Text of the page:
Pastry Chef Salary and Career Facts

Explore the career requirements for pastry chefs. Get the facts about preparing for a career as a pastry chef, degree programs, professional certifications, job duties and salary to determine if this is the right career for you. Schools offering Baking & Pastry degrees can also be found in these popular choices.

What Is a Pastry Chef?

Pastry chefs are responsible for making cookies, souffles, breads and candies. They may be responsible for planning dessert menus and creating new and original recipes as well. Pastry chefs ensure the quality of their ingredients, as well as maintain their essential kitchen equipment. These professionals often oversee other cooks or food preparation workers, and make sure that all safety and cleanliness guidelines are followed. Depending on their place of employment, pastry chefs may be involved in marketing the business, managing the budget and hiring staff. The following chart gives an overview of this career.

Degree Required Associate's or bachelor's
Education Field of Study Baking and pastry arts, culinary arts, culinary management
Key Skills Preparing recipes, decorating, presentation
Certification Optional, but can help your career
Job Growth (2014-24) 9% for all chefs and head cooks*
Median Salary (May 2015) $41,500 for all chefs and head cooks*

Source: *U.S. Bureau of Labor Statistics.

What Does a Pastry Chef Do?

Typical job duties may include preparing complicated recipes or decorating desserts. Many pastry chefs work for hotels, restaurants or wholesale bakeries. Some pastry chefs operate their own bakeries, restaurants and catering companies.

What Education Should I Get?

You could enroll in an Associate of Science or Associate of Applied Science in Baking and Pastry Arts. These are 2-year programs that consist of general education courses and hands-on training in baking and pastry preparation. Much of your training would take place in a professional kitchen; you'd work closely with instructors who are certified chefs. Some associate's programs require completion of an internship in a restaurant or bakery. You might explore topics like:

  • Introduction to baking
  • Confections
  • Decorating pastries
  • Food presentation techniques
  • Breads

You could also enroll in a Bachelor of Science in Culinary Arts or Culinary Management program; bachelor's degrees in baking and pastry arts are rare. While many bachelor's programs in culinary arts or management include courses in food preparation, a significant part of the curriculum may be devoted to business-related topics like cost control, hospitality management or restaurant marketing. You may need to complete an internship in order to earn your bachelor's degree.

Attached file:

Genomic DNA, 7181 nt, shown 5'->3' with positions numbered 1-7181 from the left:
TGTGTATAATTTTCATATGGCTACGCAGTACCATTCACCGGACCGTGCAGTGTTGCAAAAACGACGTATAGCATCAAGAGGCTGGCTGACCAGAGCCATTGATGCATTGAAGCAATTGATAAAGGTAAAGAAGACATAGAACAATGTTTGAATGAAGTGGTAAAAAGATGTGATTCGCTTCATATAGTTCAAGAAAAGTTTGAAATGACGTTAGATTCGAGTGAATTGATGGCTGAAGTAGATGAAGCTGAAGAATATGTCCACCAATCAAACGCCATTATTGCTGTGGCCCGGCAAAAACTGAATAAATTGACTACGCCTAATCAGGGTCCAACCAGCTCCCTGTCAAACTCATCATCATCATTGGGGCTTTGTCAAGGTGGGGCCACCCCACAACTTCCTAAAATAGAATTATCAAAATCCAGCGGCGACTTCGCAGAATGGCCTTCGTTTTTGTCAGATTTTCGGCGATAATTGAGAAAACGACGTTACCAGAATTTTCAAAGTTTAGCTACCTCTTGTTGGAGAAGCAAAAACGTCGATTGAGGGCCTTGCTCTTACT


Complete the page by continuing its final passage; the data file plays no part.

How Do I Get Certified?

The American Culinary Federation (ACF) is the industry standard for culinary certification. If you've earned a high school diploma and have two years of experience as a pastry chef, you could apply for ACF's Certified Pastry Culinarian (CPC) designation; candidates who have an associate's degree in culinary arts can apply for the CPC designation without prior work experience. If you have an associate's degree and three years of work experience, you could pursue the Certified Working Pastry Chef (CWPC) designation. You'll have to take a written test as well as a practical exam to earn ACF certification; the practical exam tests your hands-on skills in a kitchen.

How Much Can I Earn?

In May 2015, the U.S. Bureau of Labor Statistics reported that chefs and head cooks earned a median annual salary of $41,500. In 2017, Salary.com reported that the median annual salary for assistant pastry chefs was $40,799; executive pastry chefs earned a median annual salary of $62,325 during the same year. The amount of money you can earn as a pastry chef may depend on your education, location and experience level.

What Are Some Related Alternative Careers?

Some related careers in the food industry include those of bakers, food preparation workers and food service managers. Although these careers require no formal education or only a high school diploma, some aspiring food service professionals may earn an associate's or bachelor's degree. Bakers create or follow recipes to make a variety of baked goods, such as breads and pastries. Food preparation workers follow the directions of a chef or head cook as they prepare different kinds of food for consumption. Food service managers help coordinate and manage a kitchen in all kinds of eating establishments, and they ensure customer satisfaction as well.

To continue researching, browse degree options below for course curriculum, prerequisites and financial aid information. Or, learn more about the subject by reading the related articles below:

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